The result of granules pre-compression evaluation is shown in [Table 2].
Table 2: Evaluation of pre-compression

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The angle of repose for all formulations ranged from approximately 20o to 25o, whereas the flow rate was over 10g/s, with Carr’s compressibility index of approximately 16%–21%. These are indicative of good granule flow property for the BM leaf extract and all excipients.[13]

The results of post-compression, encompassing weight variation, diameter, thickness, hardness, friability, and disintegration time are reported in [Table 3].
Table 3: Evaluation of post-compression

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The mechanical properties of tablet/lozenges serve as an important test in pharmaceuticals, with reference to pharmacopoeial requirements; hence, all formulations result in very low weight products, which lie within the limits. Furthermore, the friability recorded was <1%, whereas the diameter of all formula was not more than three times and not <1 1/3 the thickness. Conversely, the disintegration time for all formulas was <15min, indicating that official requirements for tablets were met.[27]

The stability test for lozenge, including friability, hardness, and disintegration time is shown in [Figure 1][Figure 2][Figure 3].
Figure 1: Friability measurement result of black mulberry leaf extract lozenges (all sample values were determined as mean ± standard deviation; n = 3)

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,
Figure 2: Hardness measurement result of black mulberry leaf extract lozenges (all sample values were determined as mean ± standard deviation; n = 3)

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,
Figure 3: Disintegration time result for black mulberry leaf extract lozenges (all sample values were determined as mean ± standard deviation; n = 3)

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On the basis of friability measurements, the lozenges remained within the acceptable official requirements, which is <1%. Furthermore, statistical analysis using ANOVA showed a significance value of 0.010 (P < 0.05), which indicates the absence of any storage effects on the product friability.

On the basis of hardness measurements, some formulated lozenges remained within the official range recommended for tablets (3–40 Kp). However, the results of statistical analysis by ANOVA showed a significance value of 0.015 (P < 0.05), which indicates that there was no effect of storage on lozenge hardness.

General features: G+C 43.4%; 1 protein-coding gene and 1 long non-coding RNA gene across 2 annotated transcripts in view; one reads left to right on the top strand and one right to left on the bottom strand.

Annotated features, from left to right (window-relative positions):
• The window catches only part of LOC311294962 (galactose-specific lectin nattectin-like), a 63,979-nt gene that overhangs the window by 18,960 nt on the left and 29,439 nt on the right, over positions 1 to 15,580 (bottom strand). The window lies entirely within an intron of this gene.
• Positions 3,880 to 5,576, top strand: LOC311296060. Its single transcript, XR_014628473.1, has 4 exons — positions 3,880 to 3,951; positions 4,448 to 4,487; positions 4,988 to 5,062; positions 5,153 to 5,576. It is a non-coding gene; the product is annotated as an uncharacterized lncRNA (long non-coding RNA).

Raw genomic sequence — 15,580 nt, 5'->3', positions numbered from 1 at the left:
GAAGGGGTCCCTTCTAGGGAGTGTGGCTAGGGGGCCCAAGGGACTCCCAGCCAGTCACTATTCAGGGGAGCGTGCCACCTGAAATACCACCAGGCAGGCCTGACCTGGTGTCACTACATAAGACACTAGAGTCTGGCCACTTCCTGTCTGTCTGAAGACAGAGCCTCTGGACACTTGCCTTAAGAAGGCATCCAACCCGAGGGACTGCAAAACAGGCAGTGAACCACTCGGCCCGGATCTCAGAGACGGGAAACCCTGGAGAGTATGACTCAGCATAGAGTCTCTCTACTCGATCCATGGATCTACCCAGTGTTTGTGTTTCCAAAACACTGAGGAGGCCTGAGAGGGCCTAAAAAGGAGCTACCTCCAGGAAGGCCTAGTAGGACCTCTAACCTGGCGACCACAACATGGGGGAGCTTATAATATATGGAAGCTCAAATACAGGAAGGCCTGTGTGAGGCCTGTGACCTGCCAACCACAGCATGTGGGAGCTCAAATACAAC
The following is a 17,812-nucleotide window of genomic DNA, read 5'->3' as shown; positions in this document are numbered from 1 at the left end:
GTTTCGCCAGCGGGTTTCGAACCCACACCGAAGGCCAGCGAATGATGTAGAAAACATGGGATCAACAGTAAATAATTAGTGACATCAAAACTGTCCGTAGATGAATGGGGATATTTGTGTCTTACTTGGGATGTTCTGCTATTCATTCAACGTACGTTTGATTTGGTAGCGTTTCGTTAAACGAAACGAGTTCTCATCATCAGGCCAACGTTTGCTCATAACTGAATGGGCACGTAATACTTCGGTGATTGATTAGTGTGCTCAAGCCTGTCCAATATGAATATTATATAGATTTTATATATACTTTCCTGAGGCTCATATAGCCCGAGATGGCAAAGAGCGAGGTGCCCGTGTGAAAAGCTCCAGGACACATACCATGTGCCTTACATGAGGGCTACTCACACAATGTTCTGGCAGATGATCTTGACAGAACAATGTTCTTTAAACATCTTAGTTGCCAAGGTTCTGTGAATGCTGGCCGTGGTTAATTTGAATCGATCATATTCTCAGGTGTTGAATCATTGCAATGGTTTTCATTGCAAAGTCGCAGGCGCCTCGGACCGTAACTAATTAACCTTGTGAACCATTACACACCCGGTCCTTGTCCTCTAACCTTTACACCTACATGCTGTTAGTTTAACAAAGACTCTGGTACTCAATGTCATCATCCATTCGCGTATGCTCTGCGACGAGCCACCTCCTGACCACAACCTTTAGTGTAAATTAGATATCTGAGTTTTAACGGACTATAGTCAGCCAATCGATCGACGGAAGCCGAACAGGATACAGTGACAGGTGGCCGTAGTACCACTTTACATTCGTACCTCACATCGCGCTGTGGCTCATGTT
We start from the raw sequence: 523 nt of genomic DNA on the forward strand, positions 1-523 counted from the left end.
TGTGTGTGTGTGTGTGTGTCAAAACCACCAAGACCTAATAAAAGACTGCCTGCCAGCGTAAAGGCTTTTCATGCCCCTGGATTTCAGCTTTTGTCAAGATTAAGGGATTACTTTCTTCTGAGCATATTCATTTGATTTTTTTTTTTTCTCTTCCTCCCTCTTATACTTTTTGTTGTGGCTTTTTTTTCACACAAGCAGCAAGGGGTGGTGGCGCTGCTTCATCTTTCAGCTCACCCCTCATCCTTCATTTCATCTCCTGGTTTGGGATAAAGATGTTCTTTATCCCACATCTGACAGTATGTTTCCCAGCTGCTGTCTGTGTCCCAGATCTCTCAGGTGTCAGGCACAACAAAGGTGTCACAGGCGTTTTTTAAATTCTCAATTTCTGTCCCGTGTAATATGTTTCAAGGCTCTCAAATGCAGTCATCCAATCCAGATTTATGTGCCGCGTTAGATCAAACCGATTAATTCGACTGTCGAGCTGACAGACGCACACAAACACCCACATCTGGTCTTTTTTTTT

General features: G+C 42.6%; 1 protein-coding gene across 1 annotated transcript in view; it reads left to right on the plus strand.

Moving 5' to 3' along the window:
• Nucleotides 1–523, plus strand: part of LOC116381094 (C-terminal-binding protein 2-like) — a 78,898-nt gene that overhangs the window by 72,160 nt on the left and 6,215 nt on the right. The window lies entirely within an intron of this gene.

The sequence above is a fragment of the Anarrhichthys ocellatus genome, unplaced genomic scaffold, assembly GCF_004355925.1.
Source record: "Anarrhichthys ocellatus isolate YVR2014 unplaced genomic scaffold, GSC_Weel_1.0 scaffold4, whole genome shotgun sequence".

On the basis of the disintegration time measurement, the formulated lozenges were maintained within the official range recommended for tablet (<15min). Furthermore, statistical analysis obtained using ANOVA showed a significance value of 0.010 (P < 0.05), which indicates the absence of any storage effects on lozenge disintegration time.

The formulation of lozenge containing 43% BM extract and 5% polyvinylpyrrolidone (PVP) (FVI) was selected for the determination of α-glucosidase inhibitory activity, due to the high convenience of this formula, as compared to others. Therefore, the result of α-glucosidase inhibitory activity determination is shown in [Table 4].
Table 4: Result of α-glucosidase inhibitory activity determination for formulated lozenges

Click here to view


The result showed lower activity in the BM leaf extract lozenges, as compared with acarbose and BM leaf extract, although it specifically manifested potential tyrosinase inhibitory activity. This result indicates the presence of DNJ, which possesses remarkable α-glucosidase inhibition potentials. Furthermore, statistical analysis showed significant difference (P < 0.05) between the IC50 of the formulated lozenges and the blank preparation.


   Conclusion Top


On the basis of the results and discussion, it is concluded that BM leaf extract possesses an α-glucosidase inhibitory activity, due to the IC50 value of 357.6 μg/mL. Furthermore, the formulation containing 43% BM extract and 5% PVP showed the best physical stability, whereas BM leaf extract lozenges showed high α-glucosidase inhibitory activity, with an IC50 value of 549.7 μg/mL.

Acknowledgement

The authors are grateful to Universitas Padjadjaran for the provision of financial support.

Financial support and sponsorship

Nil.

Conflicts of interest

There are no conflicts of interest.



 
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    Figures

  [Figure 1], [Figure 2], [Figure 3]
 
 
    Tables

  [Table 1], [Table 2], [Table 3], [Table 4]